Q: What’s the biggest problem you see on campus?

A: “I believe the biggest problem I see on campus is division. Honestly, there have been times where I’ve invited, for instance, Toy Ball. I was director of Black Student Leadership Council, so I held Toy Ball, I hosted it, I planned it, I was able to get everything running, and I did it all by myself within a month so that was pretty hard. But a lot of the time in the past Toy Ball has been for a Black [Student] Leadership Council, so it’s only been an event that Black students attended. This year I wanted to open it up to all students so they understood DEI isn’t just a minority thing. DEI is for everyone. And I believe that, considering the fact that we make such a big deal about DEI instead of actually doing things that are DEI-related, coming together, like the actual unity aspect of it. I think that’s the biggest issue. I believe that a lot of us have a lot of things in common, but we fail to realize that because we’re not in the same place. And being able to put everyone in the same places, having campus bonding events, having events that evoke the want to understand and to learn about different cultures. It’s one thing to admire it, and then it’s one thing to actually understand it, and that’s what I feel like it’s the biggest problem.

Q: How do you plan to increase transparency in the SGA?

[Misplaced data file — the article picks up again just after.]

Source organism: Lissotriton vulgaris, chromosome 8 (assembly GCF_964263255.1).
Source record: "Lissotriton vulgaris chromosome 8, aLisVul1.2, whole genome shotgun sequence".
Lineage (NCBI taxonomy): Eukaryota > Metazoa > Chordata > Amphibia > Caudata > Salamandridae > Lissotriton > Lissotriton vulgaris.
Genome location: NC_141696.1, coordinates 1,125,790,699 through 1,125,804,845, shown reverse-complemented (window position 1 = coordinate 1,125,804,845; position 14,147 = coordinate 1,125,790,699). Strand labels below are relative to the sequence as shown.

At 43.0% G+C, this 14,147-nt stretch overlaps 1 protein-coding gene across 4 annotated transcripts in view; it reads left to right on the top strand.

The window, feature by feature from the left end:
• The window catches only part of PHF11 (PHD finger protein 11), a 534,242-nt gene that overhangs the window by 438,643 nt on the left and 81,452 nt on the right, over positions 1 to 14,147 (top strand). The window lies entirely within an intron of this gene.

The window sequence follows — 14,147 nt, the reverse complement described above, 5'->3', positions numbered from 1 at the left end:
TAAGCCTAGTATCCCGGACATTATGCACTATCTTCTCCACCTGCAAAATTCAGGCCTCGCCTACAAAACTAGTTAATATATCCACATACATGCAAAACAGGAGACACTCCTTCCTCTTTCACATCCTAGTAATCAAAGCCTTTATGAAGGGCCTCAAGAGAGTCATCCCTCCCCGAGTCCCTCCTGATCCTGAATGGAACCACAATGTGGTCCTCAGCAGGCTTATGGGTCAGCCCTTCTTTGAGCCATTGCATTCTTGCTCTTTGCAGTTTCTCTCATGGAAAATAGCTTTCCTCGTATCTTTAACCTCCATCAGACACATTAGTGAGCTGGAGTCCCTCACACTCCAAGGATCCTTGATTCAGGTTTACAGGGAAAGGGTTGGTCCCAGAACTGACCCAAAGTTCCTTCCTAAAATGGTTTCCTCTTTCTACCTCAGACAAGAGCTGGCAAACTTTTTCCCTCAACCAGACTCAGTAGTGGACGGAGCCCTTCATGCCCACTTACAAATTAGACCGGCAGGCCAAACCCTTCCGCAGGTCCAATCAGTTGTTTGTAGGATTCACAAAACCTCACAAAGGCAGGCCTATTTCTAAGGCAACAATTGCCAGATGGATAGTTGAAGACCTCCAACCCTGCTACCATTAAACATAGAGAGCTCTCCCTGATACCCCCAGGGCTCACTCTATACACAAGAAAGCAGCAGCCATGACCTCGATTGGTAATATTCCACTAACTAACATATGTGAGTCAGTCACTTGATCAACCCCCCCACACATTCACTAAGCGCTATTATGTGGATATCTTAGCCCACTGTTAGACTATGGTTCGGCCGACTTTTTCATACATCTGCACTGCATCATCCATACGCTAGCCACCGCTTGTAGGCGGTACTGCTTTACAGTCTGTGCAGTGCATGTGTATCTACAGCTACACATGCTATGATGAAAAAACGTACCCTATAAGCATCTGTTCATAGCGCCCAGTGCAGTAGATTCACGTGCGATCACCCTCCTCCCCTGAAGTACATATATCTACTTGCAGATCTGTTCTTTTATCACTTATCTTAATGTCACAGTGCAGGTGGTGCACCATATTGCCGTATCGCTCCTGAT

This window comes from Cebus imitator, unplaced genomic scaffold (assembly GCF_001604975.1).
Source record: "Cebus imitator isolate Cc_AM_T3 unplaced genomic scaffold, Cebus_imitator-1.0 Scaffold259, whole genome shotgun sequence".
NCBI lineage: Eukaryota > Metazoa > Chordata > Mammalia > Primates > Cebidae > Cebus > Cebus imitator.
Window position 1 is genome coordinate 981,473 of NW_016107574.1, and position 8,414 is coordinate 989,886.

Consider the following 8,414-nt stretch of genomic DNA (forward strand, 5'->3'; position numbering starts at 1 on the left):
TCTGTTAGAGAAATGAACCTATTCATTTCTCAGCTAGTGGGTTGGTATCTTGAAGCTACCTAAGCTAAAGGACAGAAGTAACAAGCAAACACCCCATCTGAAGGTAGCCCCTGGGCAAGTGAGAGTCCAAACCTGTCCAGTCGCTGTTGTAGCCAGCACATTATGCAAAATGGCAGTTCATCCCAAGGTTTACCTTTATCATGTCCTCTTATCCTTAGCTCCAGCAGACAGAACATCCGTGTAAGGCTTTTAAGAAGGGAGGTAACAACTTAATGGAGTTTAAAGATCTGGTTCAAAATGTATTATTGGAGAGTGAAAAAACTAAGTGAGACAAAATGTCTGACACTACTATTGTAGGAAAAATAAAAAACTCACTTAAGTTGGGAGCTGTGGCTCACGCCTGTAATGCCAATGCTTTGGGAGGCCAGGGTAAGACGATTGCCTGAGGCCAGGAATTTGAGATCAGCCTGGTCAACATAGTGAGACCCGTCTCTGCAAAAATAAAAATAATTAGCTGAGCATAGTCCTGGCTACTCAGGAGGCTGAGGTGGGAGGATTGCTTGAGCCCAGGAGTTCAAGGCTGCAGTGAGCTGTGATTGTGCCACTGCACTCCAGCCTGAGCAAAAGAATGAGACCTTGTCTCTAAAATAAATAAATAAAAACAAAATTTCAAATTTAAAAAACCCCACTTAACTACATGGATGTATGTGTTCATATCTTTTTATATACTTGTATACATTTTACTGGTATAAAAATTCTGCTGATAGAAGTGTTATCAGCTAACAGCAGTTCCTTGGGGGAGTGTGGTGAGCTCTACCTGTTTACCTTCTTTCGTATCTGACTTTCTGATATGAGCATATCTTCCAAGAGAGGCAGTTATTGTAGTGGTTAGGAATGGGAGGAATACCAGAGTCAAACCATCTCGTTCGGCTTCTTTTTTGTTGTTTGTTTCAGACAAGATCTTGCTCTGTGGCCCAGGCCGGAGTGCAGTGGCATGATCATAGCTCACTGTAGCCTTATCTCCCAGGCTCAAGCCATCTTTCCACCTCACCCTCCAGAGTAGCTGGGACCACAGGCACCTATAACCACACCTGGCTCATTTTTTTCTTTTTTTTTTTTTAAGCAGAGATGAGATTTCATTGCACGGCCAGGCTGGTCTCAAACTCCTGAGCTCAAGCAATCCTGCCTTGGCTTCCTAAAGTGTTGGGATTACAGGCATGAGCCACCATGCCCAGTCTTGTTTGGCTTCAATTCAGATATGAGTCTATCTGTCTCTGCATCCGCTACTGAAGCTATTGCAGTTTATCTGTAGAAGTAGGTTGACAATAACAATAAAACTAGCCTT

A: Okay, so this is great. The way I plan to create transparency is to have open forums. Like, you know how we have City Hall. We used to have it in John England, town hall, where [Vice President and Associate Provost for Diversity, Equity and Inclusion] Dr. Christine Taylor and [University President] Dr. [Stuart] Bell and other administrators will come and speak to us. I believe that that is essential to understanding, because it’s one thing to tell the student body, ‘Hey, Dr. Bell’s going to send you an email about something that’s going on and no one really knows about, we’re going to be very vague about it,’ but it’s another thing to actually make students comfortable with asking these questions, because students often feel like if they ask a question, they’re going to be seen as dumb or ignorant or, you know, ‘I don’t know much about the school I go to. Does that mean I don’t have a place here?’ But that’s not the case. And also telling students that you have these resources — you have [the Queer Student Association], you have [the Black Student Union], you have the [Student Leadership Council], you have women or gender resources. You have all of these things that will create more transparency because they’ll understand the language that’s being used in those emails.

Q: What are your thoughts on elections being uncontested?